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Charles Dabbs

Other New York Cases with False or Misleading Forensic Evidence
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At about 3:30 a.m., on August 12, 1982, an 18-year-old woman was attacked from behind as she walked home and forcibly dragged into an alleyway between a warehouse and another building in Westchester County, New York. As her attacker dragged her up a flight of stairs, she was dropped and hit her head, causing her to lose consciousness.

When she came to, the woman saw three assailants. One held her arms, one held her legs, one stood between her legs. As she struggled to get free, the man between her legs slapped her, bringing his face within inches of hers. The man then raped her.

The victim, who was six months pregnant, later suffered a miscarriage. After the attack, the woman was taken to Peekskill Community Hospital where a rape kit was collected. The victim’s clothes were also preserved as evidence.

The victim identified the man who raped her as the 27-year-old Charles Dabbs. She said she was sure it was Dabbs because he was a distant cousin of hers whom she had known casually for nearly nine years. She claimed to have seen Dabbs as recently as three to four months prior to the rape.

Dabbs was charged with rape and in April 1984, he went to trial in Westchester County Supreme Court. The victim identified Dabbs and said he wore a black baseball cap with a "Playboy bunny" embroidered on the brim. She said the hat was similar to one she had seen Dabbs wear on other occasions. She also testified that she recognized Dabbs by his distinctive laugh and that he was missing teeth. The two other attackers were never arrested.

The prosecution also presented the results of the forensic evaluation of the physical evidence. Although semen was found on the victim’s underwear and on a gauze pad and slides from the rape kit, the prosecution was unable to show the semen came from Dabbs. Blood grouping tests on a semen stain on the victim’s pants revealed the presence of two blood antigens—B and H.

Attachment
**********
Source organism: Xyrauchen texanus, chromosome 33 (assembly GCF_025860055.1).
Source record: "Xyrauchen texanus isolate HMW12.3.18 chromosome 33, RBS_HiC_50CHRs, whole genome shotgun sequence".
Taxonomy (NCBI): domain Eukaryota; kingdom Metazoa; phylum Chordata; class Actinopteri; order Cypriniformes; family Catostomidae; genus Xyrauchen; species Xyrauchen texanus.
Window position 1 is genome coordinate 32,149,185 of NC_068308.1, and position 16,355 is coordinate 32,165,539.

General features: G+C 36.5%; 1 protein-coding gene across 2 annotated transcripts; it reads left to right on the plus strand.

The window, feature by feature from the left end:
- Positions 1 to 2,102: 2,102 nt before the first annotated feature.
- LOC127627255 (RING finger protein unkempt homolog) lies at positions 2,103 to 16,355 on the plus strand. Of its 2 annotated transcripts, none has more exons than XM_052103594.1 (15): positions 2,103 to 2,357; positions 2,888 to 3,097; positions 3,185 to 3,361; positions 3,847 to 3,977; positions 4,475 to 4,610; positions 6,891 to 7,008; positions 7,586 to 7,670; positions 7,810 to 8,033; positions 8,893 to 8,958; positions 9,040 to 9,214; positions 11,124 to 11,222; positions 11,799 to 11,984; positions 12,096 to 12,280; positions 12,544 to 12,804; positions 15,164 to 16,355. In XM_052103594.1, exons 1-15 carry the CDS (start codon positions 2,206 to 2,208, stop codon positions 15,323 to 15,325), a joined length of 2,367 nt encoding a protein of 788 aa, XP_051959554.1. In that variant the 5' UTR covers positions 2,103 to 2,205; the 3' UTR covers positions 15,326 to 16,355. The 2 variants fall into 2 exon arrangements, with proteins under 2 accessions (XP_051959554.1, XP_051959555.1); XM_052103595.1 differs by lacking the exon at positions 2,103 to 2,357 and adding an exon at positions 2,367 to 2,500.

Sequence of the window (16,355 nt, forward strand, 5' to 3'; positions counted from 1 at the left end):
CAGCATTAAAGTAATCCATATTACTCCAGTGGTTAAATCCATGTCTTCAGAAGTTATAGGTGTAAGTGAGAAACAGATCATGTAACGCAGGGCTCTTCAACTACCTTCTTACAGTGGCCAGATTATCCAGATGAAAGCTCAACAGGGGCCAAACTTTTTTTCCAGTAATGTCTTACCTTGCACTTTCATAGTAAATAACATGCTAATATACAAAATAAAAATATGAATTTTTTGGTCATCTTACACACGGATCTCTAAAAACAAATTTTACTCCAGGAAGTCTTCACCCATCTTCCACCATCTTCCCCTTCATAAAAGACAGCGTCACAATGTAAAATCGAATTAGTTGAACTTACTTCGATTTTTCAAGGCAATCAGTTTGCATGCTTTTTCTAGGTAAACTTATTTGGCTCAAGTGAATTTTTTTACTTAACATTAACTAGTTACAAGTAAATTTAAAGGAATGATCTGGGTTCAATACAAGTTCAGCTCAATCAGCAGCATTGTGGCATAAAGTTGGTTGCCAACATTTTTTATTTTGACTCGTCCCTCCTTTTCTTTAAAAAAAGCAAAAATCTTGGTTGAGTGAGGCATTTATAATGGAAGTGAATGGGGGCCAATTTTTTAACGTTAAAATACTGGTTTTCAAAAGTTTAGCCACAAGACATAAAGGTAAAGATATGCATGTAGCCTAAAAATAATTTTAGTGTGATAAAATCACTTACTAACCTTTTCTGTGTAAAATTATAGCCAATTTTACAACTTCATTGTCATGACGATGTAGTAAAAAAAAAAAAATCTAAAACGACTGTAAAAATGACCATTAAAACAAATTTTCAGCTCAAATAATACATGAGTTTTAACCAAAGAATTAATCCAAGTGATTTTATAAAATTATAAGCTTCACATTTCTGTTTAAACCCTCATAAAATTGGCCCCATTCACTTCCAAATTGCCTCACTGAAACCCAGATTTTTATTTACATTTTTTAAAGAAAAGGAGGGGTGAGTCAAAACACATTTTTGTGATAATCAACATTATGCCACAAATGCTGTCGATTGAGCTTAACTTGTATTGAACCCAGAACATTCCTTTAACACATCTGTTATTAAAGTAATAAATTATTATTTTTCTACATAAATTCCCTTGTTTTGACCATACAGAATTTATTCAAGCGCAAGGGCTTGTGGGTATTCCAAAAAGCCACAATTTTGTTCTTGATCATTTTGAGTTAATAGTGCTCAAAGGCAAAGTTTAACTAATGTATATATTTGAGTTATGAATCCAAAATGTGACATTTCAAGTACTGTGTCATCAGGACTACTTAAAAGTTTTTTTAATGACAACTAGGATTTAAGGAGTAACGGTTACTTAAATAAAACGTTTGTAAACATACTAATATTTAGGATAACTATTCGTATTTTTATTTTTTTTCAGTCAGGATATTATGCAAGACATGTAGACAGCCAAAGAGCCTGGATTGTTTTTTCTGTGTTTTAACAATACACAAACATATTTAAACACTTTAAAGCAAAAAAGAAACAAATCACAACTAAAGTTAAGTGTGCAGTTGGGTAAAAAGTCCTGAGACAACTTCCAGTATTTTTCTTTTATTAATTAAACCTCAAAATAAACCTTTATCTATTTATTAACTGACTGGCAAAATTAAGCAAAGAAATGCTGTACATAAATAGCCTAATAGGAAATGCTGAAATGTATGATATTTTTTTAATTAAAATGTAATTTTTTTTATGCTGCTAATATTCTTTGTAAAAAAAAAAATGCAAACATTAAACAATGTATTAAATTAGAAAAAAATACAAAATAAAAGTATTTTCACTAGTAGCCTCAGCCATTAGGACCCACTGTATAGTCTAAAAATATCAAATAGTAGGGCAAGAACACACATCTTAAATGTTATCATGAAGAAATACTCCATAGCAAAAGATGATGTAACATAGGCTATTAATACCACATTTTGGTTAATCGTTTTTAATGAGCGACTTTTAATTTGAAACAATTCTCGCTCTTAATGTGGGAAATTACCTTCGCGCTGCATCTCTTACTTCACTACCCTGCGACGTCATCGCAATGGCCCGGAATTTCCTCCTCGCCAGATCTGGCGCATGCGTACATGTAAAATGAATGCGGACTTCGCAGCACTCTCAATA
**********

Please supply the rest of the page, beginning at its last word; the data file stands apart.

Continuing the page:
Only the H antigen was secreted by Dabbs, according to the testimony. The results could have come from either the victim or the perpetrator, but the analyst did not make that clear—saying instead that Dabbs' blood type was consistent with the evidence.

When the evidence being tested is a mixed stain of semen from the perpetrator and vaginal secretions from the victim – and testing does not detect blood group substance or enzymes foreign to the victim – no potential semen source can be excluded because the victim’s blood group markers could be “masking” the perpetrator. Under such circumstances, the failure to inform the jury that 100% of the male population could be included and that none can be excluded was highly misleading.

The prosecution contended that one explanation for the presence of the B antigen was that the pants had been borrowed from the victim’s mother and that the semen could have been deposited on the pants at a different time. The victim's mother testified that she might have had sexual intercourse during a time she had worn the pants prior to August 12, 1982.

Dabbs testified in his own defense and denied involvement in the crime. He told the jury that he had worn his hair in a distinctive hairstyle--braided into "corn rows”—a fact not mentioned by the victim. He also said he had all his teeth contrary to the victim’s description.

On April 10, 1984, the jury convicted Dabbs of rape. He was sentenced to 12½ to 25 years in prison.

Following the trial, the physical evidence--cuttings from the victim's underwear and pants, and the gauze pad from the rape kit were frozen in storage at the Westchester County Department of Laboratories and Research.

In 1988, the Appellate Division upheld Dabbs’s conviction and sentence.

In 1990, Dabbs gained access to the evidence for DNA testing and Centurion Ministries, a New Jersey-based nonprofit organization that works to overturn wrongful convictions, agreed to pay for the tests. Though testing on the victim's pants was inconclusive, DNA was successfully extracted from a cutting of the victim's underwear and Dabbs was excluded.

On July 31, 1991, the trial court granted a defense motion to vacate Dabbs’s conviction. The prosecution dismissed the charge on August 22, 1991.

– Maurice Possley

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Posting Date:  Before June 2012
State:New York
County:Westchester
Most Serious Crime:Sexual Assault
Additional Convictions:
Reported Crime Date:1982
Convicted:1984
Exonerated:1991
Sentence:12 1/2 to 20 years
Race:Black
Sex:Male
Age at the date of crime:27
Contributing Factors:Mistaken Witness ID, False or Misleading Forensic Evidence
Did DNA evidence contribute to the exoneration?:Yes